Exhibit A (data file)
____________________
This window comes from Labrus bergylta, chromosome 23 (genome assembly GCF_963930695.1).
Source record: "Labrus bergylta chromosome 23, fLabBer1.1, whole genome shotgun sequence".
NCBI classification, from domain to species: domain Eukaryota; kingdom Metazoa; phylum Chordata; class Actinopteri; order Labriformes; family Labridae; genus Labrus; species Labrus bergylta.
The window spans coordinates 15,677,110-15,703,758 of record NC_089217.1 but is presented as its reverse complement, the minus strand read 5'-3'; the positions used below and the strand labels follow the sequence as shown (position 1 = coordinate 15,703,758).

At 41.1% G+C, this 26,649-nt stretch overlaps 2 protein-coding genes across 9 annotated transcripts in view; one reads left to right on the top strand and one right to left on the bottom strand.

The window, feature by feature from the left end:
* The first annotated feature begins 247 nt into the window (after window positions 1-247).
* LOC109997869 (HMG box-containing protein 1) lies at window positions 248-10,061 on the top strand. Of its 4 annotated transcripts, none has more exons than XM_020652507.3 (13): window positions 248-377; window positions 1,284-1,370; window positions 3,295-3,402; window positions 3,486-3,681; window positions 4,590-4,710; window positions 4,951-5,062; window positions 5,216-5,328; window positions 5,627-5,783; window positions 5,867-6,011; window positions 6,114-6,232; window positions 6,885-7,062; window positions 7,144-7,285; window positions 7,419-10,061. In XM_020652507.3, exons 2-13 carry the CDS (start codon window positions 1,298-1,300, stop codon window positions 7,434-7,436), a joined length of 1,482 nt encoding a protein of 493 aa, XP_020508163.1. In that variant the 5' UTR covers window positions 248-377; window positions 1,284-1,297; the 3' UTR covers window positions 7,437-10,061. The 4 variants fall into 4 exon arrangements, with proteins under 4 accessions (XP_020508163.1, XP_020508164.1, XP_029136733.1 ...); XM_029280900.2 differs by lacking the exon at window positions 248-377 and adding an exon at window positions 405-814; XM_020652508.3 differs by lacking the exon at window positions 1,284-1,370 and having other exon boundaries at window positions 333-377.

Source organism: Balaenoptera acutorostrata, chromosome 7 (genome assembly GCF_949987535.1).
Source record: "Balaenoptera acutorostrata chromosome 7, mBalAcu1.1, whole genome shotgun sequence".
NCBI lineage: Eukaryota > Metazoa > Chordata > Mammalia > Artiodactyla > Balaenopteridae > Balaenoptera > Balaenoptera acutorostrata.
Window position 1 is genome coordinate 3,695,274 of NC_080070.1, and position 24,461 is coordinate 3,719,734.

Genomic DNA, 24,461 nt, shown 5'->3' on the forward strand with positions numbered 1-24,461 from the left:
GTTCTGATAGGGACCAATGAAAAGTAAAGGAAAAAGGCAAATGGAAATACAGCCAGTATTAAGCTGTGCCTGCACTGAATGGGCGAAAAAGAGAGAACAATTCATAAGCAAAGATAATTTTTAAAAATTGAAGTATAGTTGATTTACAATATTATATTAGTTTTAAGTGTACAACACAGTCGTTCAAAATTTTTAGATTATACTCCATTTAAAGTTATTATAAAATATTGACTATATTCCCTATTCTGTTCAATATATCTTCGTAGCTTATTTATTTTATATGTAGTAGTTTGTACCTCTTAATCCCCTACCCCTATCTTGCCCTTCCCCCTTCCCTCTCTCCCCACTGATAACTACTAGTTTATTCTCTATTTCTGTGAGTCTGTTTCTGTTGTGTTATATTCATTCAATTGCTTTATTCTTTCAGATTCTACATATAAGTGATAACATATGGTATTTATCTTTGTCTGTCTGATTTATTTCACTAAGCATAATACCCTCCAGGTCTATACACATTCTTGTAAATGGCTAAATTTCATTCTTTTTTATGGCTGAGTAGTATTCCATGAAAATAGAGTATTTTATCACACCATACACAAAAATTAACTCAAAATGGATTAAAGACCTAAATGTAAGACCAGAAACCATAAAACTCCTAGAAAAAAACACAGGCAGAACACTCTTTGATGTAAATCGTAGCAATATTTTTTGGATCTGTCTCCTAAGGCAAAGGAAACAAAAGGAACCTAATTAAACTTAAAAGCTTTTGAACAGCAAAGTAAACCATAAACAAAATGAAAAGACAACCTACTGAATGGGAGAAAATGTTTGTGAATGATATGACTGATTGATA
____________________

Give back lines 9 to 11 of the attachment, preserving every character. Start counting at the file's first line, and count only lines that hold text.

Source organism: Balaenoptera acutorostrata, chromosome 7 (genome assembly GCF_949987535.1).
Source record: "Balaenoptera acutorostrata chromosome 7, mBalAcu1.1, whole genome shotgun sequence".
NCBI lineage: Eukaryota > Metazoa > Chordata > Mammalia > Artiodactyla > Balaenopteridae > Balaenoptera > Balaenoptera acutorostrata.